Kind of a sidebar, but - I'm fine with giving people the benefit of the doubt, but that means we don't say "they are lying", not that we say "they're not lying". To say "when [establishment papers] do err, it’s by committing a more venial version of the same sin Infowars commits", that requires us to actively claim that InfoWars is not lying, which is different from just giving them the benefit of the doubt. The most we can say is that, lacking access to their motivations, they _might_ be committing the same sins.

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On the Jeremy Goldberg Inflation comment: In high school I took AP Economics. The teach was a history teacher assigned to the class despite no economics background, but he'd been teaching it for many years, so I'd expect him to at least be able to parrot the textbook. In any case, he told us he could not understand what the difference was between deflation and disinflation. Note that I'm not saying he glossed over it or explained it badly, I'm saying he literally told the class he didn't see how there was a difference between these two things. I only talked to a few of the other students about this, and most of them didn't think his confusion was problematic, even though they were taking calculus at the time and so were definitely taught about the difference between functions and their first and second derivatives. So personally I find it *very* easy to believe that the entire newsroom at the Washington Post didn't notice any problem with what was being published.

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Were there any takes on your core conclusion (that stopping "lying" is an invalid argument for censorship enthusiasts) worth highlighting? I found myself frustrated that the comments I read were all focused on the nitpicky definition that was clearly highlighted as nitpicky, and not on what you were actually arguing *for*. If your nitpicky argument is invalid, does this mean that censorship standards can be invoked as long as journalists are avoiding points 6&7? All 7 points? What regulations would be put in place to address these?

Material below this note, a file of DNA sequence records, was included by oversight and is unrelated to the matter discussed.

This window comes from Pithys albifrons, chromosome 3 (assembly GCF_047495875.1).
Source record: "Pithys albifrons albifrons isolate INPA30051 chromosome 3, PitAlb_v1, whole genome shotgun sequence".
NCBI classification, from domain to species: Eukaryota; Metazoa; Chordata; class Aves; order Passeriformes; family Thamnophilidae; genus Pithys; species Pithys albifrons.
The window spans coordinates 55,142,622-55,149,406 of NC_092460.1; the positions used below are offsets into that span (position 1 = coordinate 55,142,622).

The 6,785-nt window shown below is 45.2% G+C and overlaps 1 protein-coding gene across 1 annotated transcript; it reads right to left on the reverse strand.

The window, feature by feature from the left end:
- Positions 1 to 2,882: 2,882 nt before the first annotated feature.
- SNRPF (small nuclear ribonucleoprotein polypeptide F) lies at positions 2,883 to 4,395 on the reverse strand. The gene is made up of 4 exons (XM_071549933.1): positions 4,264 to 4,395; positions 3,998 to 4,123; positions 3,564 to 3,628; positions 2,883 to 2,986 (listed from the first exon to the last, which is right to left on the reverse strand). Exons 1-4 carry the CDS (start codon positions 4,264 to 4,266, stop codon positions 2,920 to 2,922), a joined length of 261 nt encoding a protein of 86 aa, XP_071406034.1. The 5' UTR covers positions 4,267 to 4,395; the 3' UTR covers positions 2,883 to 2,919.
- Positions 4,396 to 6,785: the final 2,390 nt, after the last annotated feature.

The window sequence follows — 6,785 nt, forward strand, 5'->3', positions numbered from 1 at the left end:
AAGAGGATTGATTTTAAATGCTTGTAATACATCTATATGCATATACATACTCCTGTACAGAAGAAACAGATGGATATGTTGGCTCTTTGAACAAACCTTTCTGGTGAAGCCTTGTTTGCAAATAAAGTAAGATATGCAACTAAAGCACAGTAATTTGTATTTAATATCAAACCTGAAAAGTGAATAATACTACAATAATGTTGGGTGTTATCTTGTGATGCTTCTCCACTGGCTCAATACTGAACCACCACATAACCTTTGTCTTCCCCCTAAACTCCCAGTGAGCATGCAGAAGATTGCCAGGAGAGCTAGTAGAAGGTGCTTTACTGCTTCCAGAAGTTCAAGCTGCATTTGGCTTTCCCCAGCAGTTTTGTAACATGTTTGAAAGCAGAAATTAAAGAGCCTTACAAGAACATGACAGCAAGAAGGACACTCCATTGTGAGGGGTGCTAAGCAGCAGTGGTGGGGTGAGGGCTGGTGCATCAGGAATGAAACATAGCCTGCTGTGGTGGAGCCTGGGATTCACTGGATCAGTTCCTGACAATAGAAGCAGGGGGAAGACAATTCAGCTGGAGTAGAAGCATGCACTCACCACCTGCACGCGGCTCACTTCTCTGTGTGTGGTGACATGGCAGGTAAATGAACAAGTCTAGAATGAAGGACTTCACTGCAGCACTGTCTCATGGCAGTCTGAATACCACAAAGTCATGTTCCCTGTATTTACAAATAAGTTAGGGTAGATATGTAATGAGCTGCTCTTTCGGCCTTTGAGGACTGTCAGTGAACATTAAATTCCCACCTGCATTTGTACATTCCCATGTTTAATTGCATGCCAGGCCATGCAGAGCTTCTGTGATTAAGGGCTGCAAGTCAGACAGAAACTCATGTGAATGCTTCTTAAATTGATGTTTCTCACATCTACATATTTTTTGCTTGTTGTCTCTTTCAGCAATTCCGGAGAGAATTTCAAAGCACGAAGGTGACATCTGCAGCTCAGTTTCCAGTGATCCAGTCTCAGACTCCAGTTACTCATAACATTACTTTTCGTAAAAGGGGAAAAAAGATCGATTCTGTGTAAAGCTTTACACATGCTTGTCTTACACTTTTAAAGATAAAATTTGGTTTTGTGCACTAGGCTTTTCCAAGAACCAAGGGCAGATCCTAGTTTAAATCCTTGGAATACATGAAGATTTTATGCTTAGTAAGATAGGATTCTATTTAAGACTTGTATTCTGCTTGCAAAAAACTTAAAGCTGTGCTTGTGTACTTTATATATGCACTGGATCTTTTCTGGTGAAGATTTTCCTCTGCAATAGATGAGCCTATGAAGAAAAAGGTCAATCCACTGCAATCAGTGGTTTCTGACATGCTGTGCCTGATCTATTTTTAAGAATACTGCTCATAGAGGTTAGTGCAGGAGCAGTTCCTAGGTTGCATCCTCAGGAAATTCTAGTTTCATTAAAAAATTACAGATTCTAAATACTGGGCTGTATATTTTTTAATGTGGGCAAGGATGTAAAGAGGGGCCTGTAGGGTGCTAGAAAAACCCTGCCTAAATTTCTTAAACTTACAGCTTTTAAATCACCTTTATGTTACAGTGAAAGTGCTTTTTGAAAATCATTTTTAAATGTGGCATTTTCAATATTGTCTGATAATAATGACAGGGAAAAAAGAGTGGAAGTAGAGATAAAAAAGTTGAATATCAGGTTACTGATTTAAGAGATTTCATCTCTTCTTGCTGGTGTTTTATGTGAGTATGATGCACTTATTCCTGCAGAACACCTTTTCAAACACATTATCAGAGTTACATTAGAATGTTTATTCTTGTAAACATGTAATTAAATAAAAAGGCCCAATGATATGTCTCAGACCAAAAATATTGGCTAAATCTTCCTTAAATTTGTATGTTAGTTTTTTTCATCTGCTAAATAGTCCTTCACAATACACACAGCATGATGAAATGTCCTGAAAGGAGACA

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Jan 11·edited Jan 12

Okay, so now that we've discussed the problem for three posts, is it finally time to propose solutions? Because I'd *really* like to be able to trust at least some sources of media to not outright mislead me to false conclusions, and I'd like the ones doing that to be disincentivized from continuing.

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> you can fill your articles with sentences about how you’re not claiming X, and people will still find ways to accuse you of lying because you said X.

I think this is because if an article spends 5,000 words seeming to say one thing, and 50 words saying the opposite, people figure the 5,000 words outweigh the 50.

It's like the disclaimers on car commercials - the whole commercial is designed to say emphatically "drive fast! drive offroad! drift! buying this car will make people want to have sex with you! you will be cool if you own this car!" and then tiny text says that's not true. The ad is leaving people with a pretty clear impression, and it's not what's in the fine print.

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Super dumb question, but what does the word "prior" mean when you use it in a sentence like this:

My prior on “a randomly selected egregiously wrong person is lying” is much lower than the sort of people who make these accusations.

I did some searching, but wasn't clear on which meaning applied.